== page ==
What parents need to know
Parents Need to Know
Parents need to know that Arthur Newman is an interesting but flawed film about a man who abandons his old life for a new identity, leaving behind a child. Despite some moments of levity, it's fairly somber, and the subject matter may be a little bleak for young teens and tweens. Still, the movie offers an interesting meditation on regrets and what we can make of them. Expect some scenes showing a couple in intimate poses and various states of undress (though no outright nudity), swearing ("s--t," "f--k," and more), some drinking and drug use (primarily weed), and a character who contemplates suicide.
What's the story?
Wallace Avery (Colin Firth) and Michaela "Mike" Fitzgerald (Emily Blunt) don't meet cute. After abandoning his former life -- including a son and a girlfriend (Anne Heche) -- in a grim fashion, Wallace meets Mike as she's being arrested, intoxicated, near a motel where he's bunking. Pulled by a compulsion he can't explain, Wallace, aka Arthur Newman, invites her to join him on his way to starting anew in Terre Haute, Indiana, where he hopes a new job as a golf pro awaits. On the road, they uncover secrets about each other -- and themselves -- and must face one essential truth: You can't run away from yourself.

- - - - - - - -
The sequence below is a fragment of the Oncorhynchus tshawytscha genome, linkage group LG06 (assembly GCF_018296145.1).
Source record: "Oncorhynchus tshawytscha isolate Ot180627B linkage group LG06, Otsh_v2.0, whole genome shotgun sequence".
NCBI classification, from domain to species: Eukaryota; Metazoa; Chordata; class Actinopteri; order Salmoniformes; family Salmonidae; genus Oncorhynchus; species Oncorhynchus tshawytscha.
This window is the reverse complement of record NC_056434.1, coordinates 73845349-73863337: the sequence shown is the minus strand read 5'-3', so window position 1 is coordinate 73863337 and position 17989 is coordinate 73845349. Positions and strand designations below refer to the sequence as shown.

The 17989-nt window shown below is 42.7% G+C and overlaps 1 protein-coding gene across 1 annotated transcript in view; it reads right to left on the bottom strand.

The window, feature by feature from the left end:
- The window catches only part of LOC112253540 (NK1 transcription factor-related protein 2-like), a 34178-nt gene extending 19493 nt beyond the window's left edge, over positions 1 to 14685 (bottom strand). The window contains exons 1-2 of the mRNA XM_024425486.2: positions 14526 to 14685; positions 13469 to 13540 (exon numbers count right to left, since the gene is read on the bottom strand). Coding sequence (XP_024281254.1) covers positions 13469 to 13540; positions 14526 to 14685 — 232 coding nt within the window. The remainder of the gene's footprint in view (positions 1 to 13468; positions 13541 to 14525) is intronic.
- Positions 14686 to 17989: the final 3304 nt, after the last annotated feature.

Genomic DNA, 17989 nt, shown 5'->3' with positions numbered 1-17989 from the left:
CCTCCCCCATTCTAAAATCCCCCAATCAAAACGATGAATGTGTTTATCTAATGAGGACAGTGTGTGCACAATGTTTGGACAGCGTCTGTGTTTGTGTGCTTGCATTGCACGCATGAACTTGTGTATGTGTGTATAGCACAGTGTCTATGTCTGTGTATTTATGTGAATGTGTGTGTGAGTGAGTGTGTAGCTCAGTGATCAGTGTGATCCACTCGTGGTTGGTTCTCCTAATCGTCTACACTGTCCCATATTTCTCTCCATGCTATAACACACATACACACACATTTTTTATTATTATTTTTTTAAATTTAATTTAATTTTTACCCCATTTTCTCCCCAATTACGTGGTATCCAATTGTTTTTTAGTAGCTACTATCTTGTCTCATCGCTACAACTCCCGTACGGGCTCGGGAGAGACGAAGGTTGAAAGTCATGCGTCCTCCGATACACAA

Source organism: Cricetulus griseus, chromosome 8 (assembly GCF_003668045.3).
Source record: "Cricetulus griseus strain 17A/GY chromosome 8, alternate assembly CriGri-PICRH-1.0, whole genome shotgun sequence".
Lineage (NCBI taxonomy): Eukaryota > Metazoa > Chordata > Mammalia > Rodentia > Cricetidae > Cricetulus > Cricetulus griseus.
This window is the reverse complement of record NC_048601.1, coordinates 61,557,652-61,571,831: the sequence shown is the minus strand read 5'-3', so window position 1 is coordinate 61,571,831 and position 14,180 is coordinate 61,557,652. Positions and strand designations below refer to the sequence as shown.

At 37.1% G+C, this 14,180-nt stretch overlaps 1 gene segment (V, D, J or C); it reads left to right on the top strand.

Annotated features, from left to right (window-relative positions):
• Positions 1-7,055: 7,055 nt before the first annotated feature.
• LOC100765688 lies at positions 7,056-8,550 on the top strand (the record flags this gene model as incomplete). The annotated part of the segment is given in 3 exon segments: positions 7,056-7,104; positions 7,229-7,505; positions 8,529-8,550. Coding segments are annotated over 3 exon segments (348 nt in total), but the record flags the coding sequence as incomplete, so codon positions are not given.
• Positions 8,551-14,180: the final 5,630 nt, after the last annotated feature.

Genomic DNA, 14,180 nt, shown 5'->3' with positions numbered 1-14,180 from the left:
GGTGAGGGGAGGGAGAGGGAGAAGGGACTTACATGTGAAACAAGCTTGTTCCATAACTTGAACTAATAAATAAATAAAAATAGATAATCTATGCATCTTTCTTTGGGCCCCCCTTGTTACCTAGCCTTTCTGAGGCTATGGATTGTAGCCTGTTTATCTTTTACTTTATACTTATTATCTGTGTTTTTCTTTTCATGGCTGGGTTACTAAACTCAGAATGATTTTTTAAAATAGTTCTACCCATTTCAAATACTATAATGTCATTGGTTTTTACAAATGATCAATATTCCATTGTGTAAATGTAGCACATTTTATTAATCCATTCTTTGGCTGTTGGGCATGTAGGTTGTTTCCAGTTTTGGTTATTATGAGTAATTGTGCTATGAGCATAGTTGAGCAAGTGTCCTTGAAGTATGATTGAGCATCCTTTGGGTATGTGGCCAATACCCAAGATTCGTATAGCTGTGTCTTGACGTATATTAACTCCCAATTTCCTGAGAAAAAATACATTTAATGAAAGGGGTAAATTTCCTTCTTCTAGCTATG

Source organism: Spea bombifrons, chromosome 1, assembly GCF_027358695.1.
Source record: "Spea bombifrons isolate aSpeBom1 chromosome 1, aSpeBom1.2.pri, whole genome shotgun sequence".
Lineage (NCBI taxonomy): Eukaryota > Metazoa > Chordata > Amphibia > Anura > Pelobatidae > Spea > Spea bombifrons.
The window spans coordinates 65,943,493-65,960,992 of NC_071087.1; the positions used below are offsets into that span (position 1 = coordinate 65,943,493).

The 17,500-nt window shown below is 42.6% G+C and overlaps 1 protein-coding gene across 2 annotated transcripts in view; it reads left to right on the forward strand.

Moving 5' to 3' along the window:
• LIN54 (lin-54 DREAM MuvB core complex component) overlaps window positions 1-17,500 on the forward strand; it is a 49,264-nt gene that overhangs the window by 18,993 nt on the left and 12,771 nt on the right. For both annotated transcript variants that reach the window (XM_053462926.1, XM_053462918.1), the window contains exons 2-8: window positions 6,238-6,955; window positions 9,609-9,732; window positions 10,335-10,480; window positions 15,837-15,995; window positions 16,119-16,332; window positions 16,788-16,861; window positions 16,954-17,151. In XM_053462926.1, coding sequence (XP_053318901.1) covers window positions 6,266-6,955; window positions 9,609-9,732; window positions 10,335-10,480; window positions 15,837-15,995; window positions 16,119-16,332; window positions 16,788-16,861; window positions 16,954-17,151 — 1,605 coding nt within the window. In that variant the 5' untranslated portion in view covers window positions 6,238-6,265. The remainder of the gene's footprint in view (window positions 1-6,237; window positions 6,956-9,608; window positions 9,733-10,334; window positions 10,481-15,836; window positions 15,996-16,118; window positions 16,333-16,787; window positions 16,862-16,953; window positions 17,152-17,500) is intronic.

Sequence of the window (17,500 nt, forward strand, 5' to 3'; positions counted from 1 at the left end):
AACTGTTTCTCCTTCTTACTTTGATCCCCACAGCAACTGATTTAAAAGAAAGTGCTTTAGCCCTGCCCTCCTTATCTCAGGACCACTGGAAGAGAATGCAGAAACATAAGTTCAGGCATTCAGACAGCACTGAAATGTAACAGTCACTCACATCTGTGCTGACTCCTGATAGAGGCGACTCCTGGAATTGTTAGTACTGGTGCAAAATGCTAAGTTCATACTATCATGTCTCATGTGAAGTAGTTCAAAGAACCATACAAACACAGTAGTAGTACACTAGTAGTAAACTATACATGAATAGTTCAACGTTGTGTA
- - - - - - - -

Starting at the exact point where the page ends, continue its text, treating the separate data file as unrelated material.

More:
Is it any good?
The thing about road movies, and ARTHUR NEWMAN essentially is one, is that the ride has to be worth the aches and pains of being trapped in a vehicle hurtling forward, headed for parts unknown. Firth is almost always reason enough, but even he can't escape the monotony that dismantles this admittedly sometimes poignant, often interesting, and somewhat poetic movie.
It begins promisingly enough, with the setup unspooling in an efficient and compelling fashion. But Arthur Newman loses its way soon after, wasting the strong cast. The story is a gold mine of possibilities, but Arthur Newman takes too many detours, all leading to a place that isn't so new after all.
Families can talk about...
Families can talk about Arthur Newman's messages. What do you think the intended takeaway is? How does the movie want viewers to feel at the end?
Discuss the characters and their choices. Are they believable/understandable? What do the characters learn?